The play was over. I looked down to check my twitter feed on my phone… seconds later I looked up at the TV just when Deon Grant flopped to the ground as if he was knocked unconscious, several moments after the play ended.
I thought to myself – hmm, that is really odd. Then the Giants defense made a tremendous goal line stop and all was forgotten in that moment of a potentially devastating Deon Grant injury. And he was right back out on the field on the next Rams possession.
But allegations of Grant’s ridiculous theatrics in faking an injury to allow the Giants time to substitue their goal line defense have stirred the pot as to how powerless officials really are in the NFL in some cases, and the lengths some players will go to while putting their team in a positions to win.
It was obvious to everyone watching that Giants defensive back Deon Grant and linebacker Jacquian Williams were faking when they flopped to the ground during the first quarter of Monday’s game (video here). The Rams had marched inside the Giants’ 10-yard line and were lining up for another play, and the Giants wanted to get their goal-line package on the field, so they took a free timeout by pretending to be hurt.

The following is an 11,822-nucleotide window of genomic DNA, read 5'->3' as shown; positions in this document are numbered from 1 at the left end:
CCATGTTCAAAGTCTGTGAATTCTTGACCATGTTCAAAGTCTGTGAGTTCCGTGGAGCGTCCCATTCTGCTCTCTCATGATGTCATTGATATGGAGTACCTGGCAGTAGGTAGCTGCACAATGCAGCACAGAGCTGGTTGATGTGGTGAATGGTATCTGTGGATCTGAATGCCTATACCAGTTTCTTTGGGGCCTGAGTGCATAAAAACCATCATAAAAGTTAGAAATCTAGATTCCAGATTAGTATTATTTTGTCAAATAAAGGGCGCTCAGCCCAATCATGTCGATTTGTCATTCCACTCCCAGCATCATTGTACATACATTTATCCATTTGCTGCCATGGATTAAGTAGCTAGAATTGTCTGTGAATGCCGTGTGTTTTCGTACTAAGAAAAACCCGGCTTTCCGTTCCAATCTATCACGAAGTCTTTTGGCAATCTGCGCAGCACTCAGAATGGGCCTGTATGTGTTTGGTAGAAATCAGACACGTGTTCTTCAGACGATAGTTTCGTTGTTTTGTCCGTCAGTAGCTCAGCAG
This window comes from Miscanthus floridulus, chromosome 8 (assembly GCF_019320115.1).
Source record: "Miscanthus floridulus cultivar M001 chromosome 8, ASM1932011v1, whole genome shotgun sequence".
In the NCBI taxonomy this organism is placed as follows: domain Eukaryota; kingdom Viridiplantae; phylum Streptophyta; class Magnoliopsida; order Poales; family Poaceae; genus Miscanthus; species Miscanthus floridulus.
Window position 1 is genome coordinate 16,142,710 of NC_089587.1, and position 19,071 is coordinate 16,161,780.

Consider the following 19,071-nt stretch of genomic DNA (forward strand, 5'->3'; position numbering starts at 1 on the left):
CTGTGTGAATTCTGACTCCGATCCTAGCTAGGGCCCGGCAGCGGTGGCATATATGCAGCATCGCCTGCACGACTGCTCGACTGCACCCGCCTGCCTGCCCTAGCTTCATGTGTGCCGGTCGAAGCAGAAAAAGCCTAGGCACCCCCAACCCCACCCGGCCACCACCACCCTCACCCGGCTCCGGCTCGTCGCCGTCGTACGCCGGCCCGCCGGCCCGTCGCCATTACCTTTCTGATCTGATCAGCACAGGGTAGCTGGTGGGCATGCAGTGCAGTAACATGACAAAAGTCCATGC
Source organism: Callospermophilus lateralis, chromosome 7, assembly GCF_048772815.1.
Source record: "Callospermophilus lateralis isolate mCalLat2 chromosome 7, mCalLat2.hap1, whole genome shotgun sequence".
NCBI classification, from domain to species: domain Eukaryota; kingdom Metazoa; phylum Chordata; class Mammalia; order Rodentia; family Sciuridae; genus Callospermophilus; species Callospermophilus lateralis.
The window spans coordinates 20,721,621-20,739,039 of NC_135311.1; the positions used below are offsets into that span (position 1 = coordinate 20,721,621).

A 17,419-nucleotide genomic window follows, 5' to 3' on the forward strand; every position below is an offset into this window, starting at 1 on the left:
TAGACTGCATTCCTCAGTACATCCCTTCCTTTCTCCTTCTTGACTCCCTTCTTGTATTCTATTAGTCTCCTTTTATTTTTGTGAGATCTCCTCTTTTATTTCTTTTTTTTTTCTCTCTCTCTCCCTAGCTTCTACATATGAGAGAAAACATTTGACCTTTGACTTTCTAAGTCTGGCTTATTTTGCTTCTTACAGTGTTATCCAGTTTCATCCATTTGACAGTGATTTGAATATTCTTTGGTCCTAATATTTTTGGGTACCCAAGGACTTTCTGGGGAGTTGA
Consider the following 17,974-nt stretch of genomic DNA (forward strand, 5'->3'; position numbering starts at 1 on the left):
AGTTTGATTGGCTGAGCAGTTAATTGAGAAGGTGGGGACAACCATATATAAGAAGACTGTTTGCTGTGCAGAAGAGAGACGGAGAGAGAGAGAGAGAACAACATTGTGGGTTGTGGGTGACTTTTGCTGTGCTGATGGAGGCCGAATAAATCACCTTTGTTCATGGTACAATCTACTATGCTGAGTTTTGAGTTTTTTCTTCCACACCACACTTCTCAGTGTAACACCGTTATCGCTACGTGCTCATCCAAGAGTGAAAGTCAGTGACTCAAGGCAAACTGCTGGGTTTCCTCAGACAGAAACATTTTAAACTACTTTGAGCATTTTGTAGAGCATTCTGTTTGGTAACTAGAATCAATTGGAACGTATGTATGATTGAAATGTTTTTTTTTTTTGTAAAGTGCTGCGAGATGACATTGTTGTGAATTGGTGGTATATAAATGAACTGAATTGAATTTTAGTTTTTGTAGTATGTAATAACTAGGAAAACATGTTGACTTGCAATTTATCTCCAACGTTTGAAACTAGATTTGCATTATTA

“We’re stuck. The only thing an official can do – and this is at every level – is if they see what looks like an injury, they have to stop the clock. We can’t get in the business of deciding whether it’s valid or not.”
Everyone knows this happens, and frankly when it’s your team doing the dirty work you don’t care. But something was clearly wrong with Grant in the sense that he collapse like he had a seizure and the was fine, back in the game, and making tackles the very next chance he got to take the field. Clearly — there is a way to take advantage of the NFL’s policies on player health and the referees job to enforce those policies. What should be done about it? I haven’t the first clue… perhaps it’s all part of the game?
Do I question Derek Jeter faking being hit by the pitch so he can take first base in a close game? No I don’t… the Yankees needed that advantage. Do I question a receiver selling a pass interference call whether or not mutual contact got pushed over the line by the defender? Not if my Giants receiver is getting the favor. Did I ever question Michael Jordan selling a foul to get to the line? No — he needed those free throws to get his team back in control of the game.
And that’s just it — dirty or not it’s the name of the game. We love to talk about it, debate it over and over, take hard lines on the ethical practice of such tactics. But at the end of the day, love or hate it, it’s still all part of the game.